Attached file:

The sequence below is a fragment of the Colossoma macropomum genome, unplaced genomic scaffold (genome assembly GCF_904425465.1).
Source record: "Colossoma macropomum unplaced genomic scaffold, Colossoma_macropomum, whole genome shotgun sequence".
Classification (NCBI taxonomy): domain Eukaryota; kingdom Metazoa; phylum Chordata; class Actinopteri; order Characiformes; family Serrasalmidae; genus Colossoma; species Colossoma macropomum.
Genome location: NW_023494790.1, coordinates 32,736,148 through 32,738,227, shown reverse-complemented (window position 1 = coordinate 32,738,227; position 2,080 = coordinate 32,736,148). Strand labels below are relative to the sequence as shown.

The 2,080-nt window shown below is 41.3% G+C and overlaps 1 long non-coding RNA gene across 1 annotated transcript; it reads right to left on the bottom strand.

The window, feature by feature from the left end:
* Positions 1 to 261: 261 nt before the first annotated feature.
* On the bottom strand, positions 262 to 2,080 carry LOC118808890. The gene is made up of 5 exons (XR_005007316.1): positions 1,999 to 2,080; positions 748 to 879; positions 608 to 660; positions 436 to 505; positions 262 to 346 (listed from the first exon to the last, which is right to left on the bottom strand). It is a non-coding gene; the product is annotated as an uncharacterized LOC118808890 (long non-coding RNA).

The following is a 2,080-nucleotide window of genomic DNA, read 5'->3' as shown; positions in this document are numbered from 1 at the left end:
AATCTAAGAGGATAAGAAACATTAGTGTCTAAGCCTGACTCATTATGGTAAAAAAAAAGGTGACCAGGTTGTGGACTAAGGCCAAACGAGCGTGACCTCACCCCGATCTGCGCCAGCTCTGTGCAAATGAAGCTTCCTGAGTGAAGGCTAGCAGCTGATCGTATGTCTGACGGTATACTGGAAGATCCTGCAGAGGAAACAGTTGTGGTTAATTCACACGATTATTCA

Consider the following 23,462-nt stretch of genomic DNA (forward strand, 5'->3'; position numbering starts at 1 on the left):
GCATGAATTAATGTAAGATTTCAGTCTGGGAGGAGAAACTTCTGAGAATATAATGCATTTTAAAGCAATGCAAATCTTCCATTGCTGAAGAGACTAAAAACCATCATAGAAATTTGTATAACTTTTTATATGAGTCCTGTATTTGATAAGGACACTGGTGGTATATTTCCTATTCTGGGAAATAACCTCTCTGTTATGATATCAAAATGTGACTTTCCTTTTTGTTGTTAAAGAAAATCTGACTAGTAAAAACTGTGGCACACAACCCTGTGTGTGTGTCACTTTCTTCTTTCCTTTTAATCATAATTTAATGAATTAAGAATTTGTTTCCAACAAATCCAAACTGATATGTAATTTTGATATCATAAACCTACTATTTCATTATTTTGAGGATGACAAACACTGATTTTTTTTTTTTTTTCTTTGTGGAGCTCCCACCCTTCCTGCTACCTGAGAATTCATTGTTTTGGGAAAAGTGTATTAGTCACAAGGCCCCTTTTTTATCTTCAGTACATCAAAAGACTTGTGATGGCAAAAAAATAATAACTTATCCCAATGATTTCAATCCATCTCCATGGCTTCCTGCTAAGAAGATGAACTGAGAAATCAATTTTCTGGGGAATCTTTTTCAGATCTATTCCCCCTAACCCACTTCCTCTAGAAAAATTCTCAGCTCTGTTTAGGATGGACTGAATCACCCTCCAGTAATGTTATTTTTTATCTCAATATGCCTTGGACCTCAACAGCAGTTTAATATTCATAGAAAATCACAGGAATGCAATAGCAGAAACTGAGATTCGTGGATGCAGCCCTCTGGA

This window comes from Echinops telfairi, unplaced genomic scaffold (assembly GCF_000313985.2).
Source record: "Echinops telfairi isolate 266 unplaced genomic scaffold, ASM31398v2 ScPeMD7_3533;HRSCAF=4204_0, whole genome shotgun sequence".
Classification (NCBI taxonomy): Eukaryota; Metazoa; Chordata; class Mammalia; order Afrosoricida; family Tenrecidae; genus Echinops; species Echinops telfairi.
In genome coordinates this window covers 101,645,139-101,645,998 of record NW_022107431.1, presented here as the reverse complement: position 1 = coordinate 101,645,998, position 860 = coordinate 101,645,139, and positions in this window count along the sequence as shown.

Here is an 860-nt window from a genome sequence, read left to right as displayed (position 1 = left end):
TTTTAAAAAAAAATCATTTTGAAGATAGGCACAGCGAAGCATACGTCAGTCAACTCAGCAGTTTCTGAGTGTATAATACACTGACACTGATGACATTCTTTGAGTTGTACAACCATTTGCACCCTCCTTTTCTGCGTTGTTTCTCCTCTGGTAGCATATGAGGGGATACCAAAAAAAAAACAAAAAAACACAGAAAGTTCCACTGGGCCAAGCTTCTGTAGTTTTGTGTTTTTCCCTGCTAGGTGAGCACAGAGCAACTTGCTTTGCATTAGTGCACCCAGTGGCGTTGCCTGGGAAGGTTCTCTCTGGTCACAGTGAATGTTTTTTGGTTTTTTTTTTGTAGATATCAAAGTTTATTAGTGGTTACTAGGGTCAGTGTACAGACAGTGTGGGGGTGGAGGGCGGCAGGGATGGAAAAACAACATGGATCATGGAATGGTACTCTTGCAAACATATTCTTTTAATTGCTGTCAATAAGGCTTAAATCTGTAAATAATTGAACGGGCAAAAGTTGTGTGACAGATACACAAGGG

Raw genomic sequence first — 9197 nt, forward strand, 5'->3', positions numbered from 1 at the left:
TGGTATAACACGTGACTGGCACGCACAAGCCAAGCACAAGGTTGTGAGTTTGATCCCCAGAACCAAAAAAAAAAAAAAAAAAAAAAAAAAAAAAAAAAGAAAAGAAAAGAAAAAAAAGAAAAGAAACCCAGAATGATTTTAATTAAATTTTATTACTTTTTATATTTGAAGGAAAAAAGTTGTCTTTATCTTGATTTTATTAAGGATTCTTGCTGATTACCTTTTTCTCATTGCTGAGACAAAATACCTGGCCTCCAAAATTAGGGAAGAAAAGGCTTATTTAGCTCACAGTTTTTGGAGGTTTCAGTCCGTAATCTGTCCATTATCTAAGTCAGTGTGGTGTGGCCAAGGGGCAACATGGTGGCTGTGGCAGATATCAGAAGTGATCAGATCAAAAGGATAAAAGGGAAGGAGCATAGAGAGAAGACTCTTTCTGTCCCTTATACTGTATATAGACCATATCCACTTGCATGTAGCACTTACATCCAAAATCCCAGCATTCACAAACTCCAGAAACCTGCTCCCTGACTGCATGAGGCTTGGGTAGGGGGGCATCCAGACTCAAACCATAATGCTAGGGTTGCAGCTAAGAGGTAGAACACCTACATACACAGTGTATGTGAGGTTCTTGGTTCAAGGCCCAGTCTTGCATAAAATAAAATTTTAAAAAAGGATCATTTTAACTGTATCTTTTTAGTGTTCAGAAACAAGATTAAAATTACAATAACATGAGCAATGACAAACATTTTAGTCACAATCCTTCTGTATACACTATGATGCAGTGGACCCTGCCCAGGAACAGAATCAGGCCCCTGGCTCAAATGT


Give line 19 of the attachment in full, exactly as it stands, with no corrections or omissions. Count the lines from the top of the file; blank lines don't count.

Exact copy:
Raw genomic sequence first — 9197 nt, forward strand, 5'->3', positions numbered from 1 at the left: